Newey: Aero penalty will impact Red Bull's performance

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Red Bull chief technical officer Adrian Newey is concerned that the aerodynamic testing penalty Red Bull received as a penalty for breaching last year's spending cap will have an impact on the team's performance in 2023.

As well as a significant fine, Red Bull had its permitted allocation of wind tunnel and computational fluid dynamics (CFD) time cut by ten per cent over the next 12 months.

Team boss Christian Horner described it as a "draconian penalty". Red Bull was already set to have the lowest permitted amount of aero testing of any team as a result of winning this year's constructors title.

The net result is that Red Bull will only have 63 per cent of the baseline testing allocation which allows 400 hours of wind tunnel time over 320 runs, with no more than two runs per day, compared to 75 per cent for Ferrari.

The CFD baseline allows for six Mega Allocation Unit hours (MAUh) to test 2000 distinct three-dimensional part. The whole car counts as one part, but a single change means that the car will then be a 'new part'.

Adrian Newey (GBR) Red Bull Racing Chief Technical Officer on the grid. 23.10.2022. Formula 1 World Championship, Rd 19, United States Grand Prix, Austin, Texas, USA, Race

As a result of the penalties, Red Bull’s limit for 2023 will be 50.4 hours in the wind tunnel operating at 54kph or above, and 1,260 parts over 3.78 MAUh of CFD time.

That's all bad news for the team, which has to react to just-announced changes to regulations concerning the floor of next year's car, which are being strengthened in order to tackle the problem of 'porpoising'.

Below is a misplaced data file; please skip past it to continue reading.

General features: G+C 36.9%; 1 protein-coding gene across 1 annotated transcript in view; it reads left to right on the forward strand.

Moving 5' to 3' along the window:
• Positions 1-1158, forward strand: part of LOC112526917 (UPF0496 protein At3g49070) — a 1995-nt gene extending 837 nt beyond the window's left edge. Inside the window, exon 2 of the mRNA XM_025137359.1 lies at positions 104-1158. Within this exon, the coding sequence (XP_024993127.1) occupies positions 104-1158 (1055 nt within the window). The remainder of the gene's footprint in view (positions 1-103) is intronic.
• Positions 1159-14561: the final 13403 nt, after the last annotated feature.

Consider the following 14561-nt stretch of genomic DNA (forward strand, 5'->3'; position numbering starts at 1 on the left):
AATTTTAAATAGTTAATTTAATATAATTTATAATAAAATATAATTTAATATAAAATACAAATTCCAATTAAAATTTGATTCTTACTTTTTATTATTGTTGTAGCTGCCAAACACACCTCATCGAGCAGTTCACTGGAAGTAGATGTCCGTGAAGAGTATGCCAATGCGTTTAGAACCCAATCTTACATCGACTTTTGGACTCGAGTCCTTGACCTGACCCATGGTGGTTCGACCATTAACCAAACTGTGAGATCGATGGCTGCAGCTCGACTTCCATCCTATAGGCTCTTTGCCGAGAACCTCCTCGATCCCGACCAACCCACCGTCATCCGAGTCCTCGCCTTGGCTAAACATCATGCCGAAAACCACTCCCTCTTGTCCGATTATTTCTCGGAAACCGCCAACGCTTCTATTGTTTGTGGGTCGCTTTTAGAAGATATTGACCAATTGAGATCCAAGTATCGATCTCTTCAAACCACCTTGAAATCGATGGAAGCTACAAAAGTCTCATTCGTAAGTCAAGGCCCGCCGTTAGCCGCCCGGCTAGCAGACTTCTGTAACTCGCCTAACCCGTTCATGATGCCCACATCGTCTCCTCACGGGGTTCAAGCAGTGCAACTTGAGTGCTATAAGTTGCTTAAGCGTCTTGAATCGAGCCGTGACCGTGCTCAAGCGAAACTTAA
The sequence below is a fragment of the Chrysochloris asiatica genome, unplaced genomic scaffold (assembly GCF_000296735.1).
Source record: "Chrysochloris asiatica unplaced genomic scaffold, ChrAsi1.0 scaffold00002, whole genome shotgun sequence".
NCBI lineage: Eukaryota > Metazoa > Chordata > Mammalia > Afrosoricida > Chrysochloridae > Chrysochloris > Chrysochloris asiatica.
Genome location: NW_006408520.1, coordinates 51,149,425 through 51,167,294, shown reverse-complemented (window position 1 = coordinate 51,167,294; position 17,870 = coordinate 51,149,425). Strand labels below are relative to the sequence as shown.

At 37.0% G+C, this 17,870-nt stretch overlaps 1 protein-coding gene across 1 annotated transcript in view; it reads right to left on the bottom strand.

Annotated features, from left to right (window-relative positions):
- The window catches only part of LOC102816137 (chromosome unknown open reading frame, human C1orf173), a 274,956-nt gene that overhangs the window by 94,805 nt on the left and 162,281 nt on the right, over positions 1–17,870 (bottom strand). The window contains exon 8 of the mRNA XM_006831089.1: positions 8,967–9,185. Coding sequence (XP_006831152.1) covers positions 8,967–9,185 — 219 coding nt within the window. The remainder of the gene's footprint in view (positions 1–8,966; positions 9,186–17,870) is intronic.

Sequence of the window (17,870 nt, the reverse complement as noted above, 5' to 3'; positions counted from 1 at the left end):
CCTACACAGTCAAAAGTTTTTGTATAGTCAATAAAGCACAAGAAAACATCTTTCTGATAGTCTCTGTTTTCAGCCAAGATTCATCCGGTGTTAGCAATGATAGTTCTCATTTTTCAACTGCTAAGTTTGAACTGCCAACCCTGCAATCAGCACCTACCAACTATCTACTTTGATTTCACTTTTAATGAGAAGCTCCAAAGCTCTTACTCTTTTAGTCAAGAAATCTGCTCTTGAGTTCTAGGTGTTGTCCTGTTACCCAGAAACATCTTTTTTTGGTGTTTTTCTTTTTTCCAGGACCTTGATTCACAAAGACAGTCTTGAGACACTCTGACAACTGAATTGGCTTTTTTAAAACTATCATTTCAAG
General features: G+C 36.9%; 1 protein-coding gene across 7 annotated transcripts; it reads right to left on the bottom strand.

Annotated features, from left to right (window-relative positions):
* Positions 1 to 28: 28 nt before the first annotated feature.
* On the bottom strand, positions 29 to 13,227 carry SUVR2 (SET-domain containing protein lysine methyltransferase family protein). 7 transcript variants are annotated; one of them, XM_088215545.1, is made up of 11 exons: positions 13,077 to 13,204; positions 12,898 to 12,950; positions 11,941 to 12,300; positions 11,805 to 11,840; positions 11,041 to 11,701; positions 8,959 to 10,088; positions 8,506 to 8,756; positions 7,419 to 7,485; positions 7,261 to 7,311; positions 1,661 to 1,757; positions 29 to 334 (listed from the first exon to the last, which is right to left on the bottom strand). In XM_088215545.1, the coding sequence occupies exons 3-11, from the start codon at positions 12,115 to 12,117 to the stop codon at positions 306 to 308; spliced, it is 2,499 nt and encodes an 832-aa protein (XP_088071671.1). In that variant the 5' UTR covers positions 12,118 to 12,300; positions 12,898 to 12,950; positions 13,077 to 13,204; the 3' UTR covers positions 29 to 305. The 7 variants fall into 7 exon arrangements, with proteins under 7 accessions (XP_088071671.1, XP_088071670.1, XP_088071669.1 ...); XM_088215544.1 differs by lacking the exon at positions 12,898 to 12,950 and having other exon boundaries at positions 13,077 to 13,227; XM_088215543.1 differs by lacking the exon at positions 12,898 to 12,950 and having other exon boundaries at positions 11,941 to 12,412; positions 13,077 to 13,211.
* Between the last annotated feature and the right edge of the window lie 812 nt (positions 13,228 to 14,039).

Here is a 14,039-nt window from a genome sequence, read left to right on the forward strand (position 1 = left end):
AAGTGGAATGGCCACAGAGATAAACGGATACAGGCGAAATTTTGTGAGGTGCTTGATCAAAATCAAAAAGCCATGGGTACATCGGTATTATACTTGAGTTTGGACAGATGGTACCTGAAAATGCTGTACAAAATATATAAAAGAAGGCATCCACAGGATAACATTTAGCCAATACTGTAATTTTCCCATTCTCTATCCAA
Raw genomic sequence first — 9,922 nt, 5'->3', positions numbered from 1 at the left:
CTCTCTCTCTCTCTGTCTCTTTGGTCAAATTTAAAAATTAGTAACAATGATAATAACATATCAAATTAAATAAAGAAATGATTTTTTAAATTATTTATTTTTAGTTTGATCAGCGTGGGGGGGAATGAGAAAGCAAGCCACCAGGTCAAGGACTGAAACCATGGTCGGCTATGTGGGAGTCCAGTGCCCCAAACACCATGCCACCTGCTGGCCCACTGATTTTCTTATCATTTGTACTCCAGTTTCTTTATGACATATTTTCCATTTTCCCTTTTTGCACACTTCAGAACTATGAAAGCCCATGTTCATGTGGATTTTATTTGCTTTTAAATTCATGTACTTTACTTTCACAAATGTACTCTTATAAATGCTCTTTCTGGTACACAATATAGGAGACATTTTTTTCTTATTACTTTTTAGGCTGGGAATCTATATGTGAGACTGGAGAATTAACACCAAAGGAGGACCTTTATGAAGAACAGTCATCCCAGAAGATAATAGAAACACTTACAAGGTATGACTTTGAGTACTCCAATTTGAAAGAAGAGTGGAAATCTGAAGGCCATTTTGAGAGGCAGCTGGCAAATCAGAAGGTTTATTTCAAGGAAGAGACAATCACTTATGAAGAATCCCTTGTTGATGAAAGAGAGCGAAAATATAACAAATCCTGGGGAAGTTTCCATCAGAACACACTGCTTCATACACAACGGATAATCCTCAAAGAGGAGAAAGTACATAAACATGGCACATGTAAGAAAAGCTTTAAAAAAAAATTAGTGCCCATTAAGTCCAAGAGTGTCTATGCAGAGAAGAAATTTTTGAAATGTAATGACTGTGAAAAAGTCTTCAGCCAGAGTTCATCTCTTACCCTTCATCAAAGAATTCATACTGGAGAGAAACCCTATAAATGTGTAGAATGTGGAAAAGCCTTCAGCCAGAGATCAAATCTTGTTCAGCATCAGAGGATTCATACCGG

"The reduction of internal testing means we can evaluate less: less different components, less different ideas," Newey explained in a video released by the team.

“If we’re really smart and always put the right things on the model, then it doesn’t make much difference. But that’s not how it works.

"There are always some parts that you hope will work and don’t and vice versa. So it’s difficult. It’s a restriction for sure that will affect us."

Asked what he felt it might cost them in terms of time lost on track to their rivals, Newey replied: “There’s no testing so it’s very difficult to put [forward] an answer, 'it will cost us so many tenths of a second per lap'."

Max Verstappen (NLD), Red Bull Racing 20.11.2022. Formula 1 World Championship, Rd 22, Abu Dhabi Grand Prix, Yas Marina Circuit, Abu Dhabi, Race

Newey said that his key concern was the new regulation raising the floor edge by 50mm. "Of course [it] sounds tiny, but in reality it’s quite a significant aerodynamic change.

"Like all teams, we’re working to reduce the deficit from that in addition to the normal development that goes on from year to year.”

Red Bull's RB18 dominated the 2022 season, allowing Max Verstappen to claim his second consecutive world championship with a recored 15 race wins along the way. But Newey expects things to be a lot closer next year.

“I think we’ve obviously had a good year, particularly in the second half of the season. We do have the best car," he acknowledged.

"But Ferrari won’t be resting, and they will be kind of sorting out the weak areas where they had a couple of reliability problems, and they made a couple of pit wall mistakes. So they will be right back.

“And then of course you obviously saw Mercedes starting with a car that was quite a long way off the pace, and evolving it to the point they won the last race but one. So we know they will be right there.

Race winner Max Verstappen (NLD) Red Bull Racing celebrates winning the World Championship with Adrian Newey (GBR) Red Bull Racing Chief Technical Officer; Dr Helmut Marko (AUT) Red Bull Motorsport Consultant and the team. 09.10.2022. Formula 1 World Championship, Rd 18, Japanese Grand Prix, Suzuka, Japan, Race

"It’s going to be a tough year for sure," he concluded.

Verstappen himself admitted that the loss of tyesting time "will hurt" the team next year, but he told Auto, Motor und Sport that he was confident Red Bull would overcome the handicap.

“We know where to start and what to work on,” he said. “If we hadn't known which way to go, it would be an even bigger problem.

"We will see in the course of the year how much we suffer. Our car was competitive and if we keep up the momentum, we should be fine,”

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